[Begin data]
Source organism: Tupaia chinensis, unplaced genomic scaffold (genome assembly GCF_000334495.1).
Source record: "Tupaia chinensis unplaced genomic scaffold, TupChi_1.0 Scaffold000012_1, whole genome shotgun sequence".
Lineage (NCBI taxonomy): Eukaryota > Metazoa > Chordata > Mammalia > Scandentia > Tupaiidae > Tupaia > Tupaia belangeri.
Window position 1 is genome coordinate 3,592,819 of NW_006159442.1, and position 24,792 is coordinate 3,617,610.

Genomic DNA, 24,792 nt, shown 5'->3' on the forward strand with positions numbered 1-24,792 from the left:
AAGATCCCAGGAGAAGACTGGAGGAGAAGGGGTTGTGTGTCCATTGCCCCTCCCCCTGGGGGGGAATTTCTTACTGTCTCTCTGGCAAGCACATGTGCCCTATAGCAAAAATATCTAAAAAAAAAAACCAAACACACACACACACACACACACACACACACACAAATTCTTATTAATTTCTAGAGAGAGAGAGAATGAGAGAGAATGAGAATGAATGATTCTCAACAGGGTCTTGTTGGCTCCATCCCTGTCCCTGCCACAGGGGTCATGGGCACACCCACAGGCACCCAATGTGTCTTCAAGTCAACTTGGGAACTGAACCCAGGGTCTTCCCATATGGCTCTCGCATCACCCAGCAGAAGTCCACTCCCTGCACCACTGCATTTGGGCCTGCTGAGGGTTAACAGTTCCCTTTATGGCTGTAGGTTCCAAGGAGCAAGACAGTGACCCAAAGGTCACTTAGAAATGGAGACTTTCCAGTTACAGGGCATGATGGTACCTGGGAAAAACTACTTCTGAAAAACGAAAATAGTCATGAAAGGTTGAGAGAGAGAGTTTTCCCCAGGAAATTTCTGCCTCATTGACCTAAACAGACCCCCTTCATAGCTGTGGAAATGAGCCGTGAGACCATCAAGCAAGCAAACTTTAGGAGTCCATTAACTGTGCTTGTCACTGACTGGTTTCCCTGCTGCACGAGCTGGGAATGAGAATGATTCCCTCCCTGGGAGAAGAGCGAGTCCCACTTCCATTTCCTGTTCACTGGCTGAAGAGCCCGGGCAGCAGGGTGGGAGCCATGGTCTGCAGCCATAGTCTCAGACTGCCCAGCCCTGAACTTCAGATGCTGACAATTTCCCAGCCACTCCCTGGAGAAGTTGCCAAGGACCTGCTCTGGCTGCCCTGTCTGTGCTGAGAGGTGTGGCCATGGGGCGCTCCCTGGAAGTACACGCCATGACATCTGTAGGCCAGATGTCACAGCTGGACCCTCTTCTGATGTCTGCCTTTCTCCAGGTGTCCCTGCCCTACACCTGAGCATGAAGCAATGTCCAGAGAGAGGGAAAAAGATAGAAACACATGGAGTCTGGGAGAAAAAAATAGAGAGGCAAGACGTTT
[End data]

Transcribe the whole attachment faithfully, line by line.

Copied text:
Source organism: Tupaia chinensis, unplaced genomic scaffold (genome assembly GCF_000334495.1).
Source record: "Tupaia chinensis unplaced genomic scaffold, TupChi_1.0 Scaffold000012_1, whole genome shotgun sequence".
Lineage (NCBI taxonomy): Eukaryota > Metazoa > Chordata > Mammalia > Scandentia > Tupaiidae > Tupaia > Tupaia belangeri.
Window position 1 is genome coordinate 3,592,819 of NW_006159442.1, and position 24,792 is coordinate 3,617,610.

Genomic DNA, 24,792 nt, shown 5'->3' on the forward strand with positions numbered 1-24,792 from the left:
AAGATCCCAGGAGAAGACTGGAGGAGAAGGGGTTGTGTGTCCATTGCCCCTCCCCCTGGGGGGGAATTTCTTACTGTCTCTCTGGCAAGCACATGTGCCCTATAGCAAAAATATCTAAAAAAAAAAACCAAACACACACACACACACACACACACACACACACAAATTCTTATTAATTTCTAGAGAGAGAGAGAATGAGAGAGAATGAGAATGAATGATTCTCAACAGGGTCTTGTTGGCTCCATCCCTGTCCCTGCCACAGGGGTCATGGGCACACCCACAGGCACCCAATGTGTCTTCAAGTCAACTTGGGAACTGAACCCAGGGTCTTCCCATATGGCTCTCGCATCACCCAGCAGAAGTCCACTCCCTGCACCACTGCATTTGGGCCTGCTGAGGGTTAACAGTTCCCTTTATGGCTGTAGGTTCCAAGGAGCAAGACAGTGACCCAAAGGTCACTTAGAAATGGAGACTTTCCAGTTACAGGGCATGATGGTACCTGGGAAAAACTACTTCTGAAAAACGAAAATAGTCATGAAAGGTTGAGAGAGAGAGTTTTCCCCAGGAAATTTCTGCCTCATTGACCTAAACAGACCCCCTTCATAGCTGTGGAAATGAGCCGTGAGACCATCAAGCAAGCAAACTTTAGGAGTCCATTAACTGTGCTTGTCACTGACTGGTTTCCCTGCTGCACGAGCTGGGAATGAGAATGATTCCCTCCCTGGGAGAAGAGCGAGTCCCACTTCCATTTCCTGTTCACTGGCTGAAGAGCCCGGGCAGCAGGGTGGGAGCCATGGTCTGCAGCCATAGTCTCAGACTGCCCAGCCCTGAACTTCAGATGCTGACAATTTCCCAGCCACTCCCTGGAGAAGTTGCCAAGGACCTGCTCTGGCTGCCCTGTCTGTGCTGAGAGGTGTGGCCATGGGGCGCTCCCTGGAAGTACACGCCATGACATCTGTAGGCCAGATGTCACAGCTGGACCCTCTTCTGATGTCTGCCTTTCTCCAGGTGTCCCTGCCCTACACCTGAGCATGAAGCAATGTCCAGAGAGAGGGAAAAAGATAGAAACACATGGAGTCTGGGAGAAAAAAATAGAGAGGCAAGACGTTT